1) – / – – / – – /
2) – / – – / – – /
3) – / – – /
4) – / – – /
5) – / – – / – – /

Of course, not every limerick adheres strictly to this pattern, but you’ll find if you do it gives the poem a lot more power and buoyancy, which often adds to the comic feel you are wanting to achieve. I’m going to provide two examples for this, one by Edward Lear, and one by Spike Milligan (which is slightly off in terms of rhythm, but which still works). Particularly in the case of the Lear limerick, read it aloud to hear the rhythm we just discussed.

From Edward Lear’s Book Of Nonsense

There was an Old Man with a beard,
Who said, “It is just as I feared!
Two Owls and a Hen,
Four Larks and a Wren,
Have all built their nests in my beard!”

There was a young soldier called Edser from Spike Milligan’s Silly Verse For Kids

There was a young soldier called Edser
When wanted was always in bed sir:
One morning at one
They fired the gun,
And Edser, in bed sir, was dead sir.

The Cento

The cento is remarkably easy to explain, and a surprisingly good way to come to terms with a particular poet and their way of writing. Why? Because the cento is made up of individual lines taken from fragments of other poetry, often all from the same poet (although you can mix them up). The result is a parody of that poet, particularly if using well-known and much loved lines, and yet, despite the parody, it can also be a form of tribute to the poet, especially if it still works well together. The example I am going to give is by Ian Patterson, and is a cento made up of lines from some of Shakespeare’s sonnets. I have taken this poem from Stephen Fry’s marvellous book on poetry, The Ode Less Travelled.

Ian Patterson’s Shakespeare Cento

When in the chronicles of wasted time
That thy unkindness lays upon my heart,
Bearing the wanton burthen of the prime
To guard the lawful reasons on they part,
My heart doth plead that thou in him dost lie
The perfect ceremony of love’s rite,
And scarcely greet me with that sun thine eye
To change your day of youth to sullen night,
Then in the number let me pass untold
So that myself bring water for my stain,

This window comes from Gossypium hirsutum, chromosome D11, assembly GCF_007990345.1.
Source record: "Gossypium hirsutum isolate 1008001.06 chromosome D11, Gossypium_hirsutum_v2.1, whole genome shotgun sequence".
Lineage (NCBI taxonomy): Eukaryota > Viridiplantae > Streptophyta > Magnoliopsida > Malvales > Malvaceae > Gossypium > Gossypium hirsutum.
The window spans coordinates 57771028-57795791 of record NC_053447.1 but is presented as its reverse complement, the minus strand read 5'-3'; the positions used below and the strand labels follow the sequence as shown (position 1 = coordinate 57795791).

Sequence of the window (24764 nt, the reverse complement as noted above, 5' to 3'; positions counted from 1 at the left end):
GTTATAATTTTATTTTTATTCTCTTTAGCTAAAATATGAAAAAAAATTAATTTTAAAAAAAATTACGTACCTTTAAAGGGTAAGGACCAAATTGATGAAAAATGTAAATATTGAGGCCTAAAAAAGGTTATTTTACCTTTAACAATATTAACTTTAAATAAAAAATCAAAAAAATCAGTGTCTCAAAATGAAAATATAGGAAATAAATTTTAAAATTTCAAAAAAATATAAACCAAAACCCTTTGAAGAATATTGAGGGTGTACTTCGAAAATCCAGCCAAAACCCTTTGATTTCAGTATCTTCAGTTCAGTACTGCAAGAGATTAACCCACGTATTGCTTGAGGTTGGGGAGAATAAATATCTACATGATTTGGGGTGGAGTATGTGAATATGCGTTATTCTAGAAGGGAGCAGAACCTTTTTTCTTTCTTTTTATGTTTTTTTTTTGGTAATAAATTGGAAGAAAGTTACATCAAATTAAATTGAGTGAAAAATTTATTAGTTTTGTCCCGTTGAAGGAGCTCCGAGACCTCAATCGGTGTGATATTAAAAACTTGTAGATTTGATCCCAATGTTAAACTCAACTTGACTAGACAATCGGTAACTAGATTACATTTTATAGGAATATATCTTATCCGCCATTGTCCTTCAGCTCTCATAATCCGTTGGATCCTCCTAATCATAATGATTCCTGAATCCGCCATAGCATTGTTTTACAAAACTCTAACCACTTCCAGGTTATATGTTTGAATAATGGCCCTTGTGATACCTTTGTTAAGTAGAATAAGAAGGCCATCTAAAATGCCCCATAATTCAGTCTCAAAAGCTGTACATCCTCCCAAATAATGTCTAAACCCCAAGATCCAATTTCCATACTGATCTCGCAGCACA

That poor retention could not so much hold
Knowing thy heart torment me in disdain:
        O cunning love, with tears thou keep’st me blind,
                Since I left you my eye is in my mind.

The Clerihew

The Clerihew, named after Edmund Clerihew Bentley, is a four line poem non-metrically written in rhyming couplets, where the first line is a proper name with nothing added. They tend to be clumsy in feel, and are supposed to tell a biographical truth about their subject. Other than that, there’s not much to them really. I’ll include two examples, both of which are taken from Stephen Fry’s book again, and the first of which is actually his own attempt at one.

Oscar Wilde
Had his reputation defiled. 
When he was led from the dock in tears
He said “We are all in the gutter, but some of us are looking at two years.”

Sir Humphrey Davy
Abominated gravy.
He lived in the odium
Of having discovered sodium.

So there we have it – three forms of poetry that are a bit more fun, and a nice way to give yourself a break, particularly if you happen to be writing thirty poems in thirty days!

I would absolutely love to see people’s attempts at these forms, too, so please feel free to share (I will be sharing some more comic verse of my own soon).

Lastly, you can find Part 1 of this series, which included some of my thoughts on poetry, here, Part 2 which looked at some great poetry books here, Part 3 which looked at the villanelle here, and Part 4, focusing on the sestina, here – please do click on these links and check out these pages if you haven’t already, as there may be something that grabs your poetic interest on those posts too.

Happy reading and writing, poets, authors, readers and friends!

NaPoWriMo – 5 Poems From The First Week (And A Bit)

As many of you know, I am writing 30 poems in 30 days this month for NaPoWriMo. I chose not to post every single poem for a number of reasons, one reason in particular being that I usually prefer to handwrite my poetry (at least in its initial stages). I did promise that I would post some poems, roughly once a week, and so here we are with my first batch of dodgy poetry (I never said I was a good poet).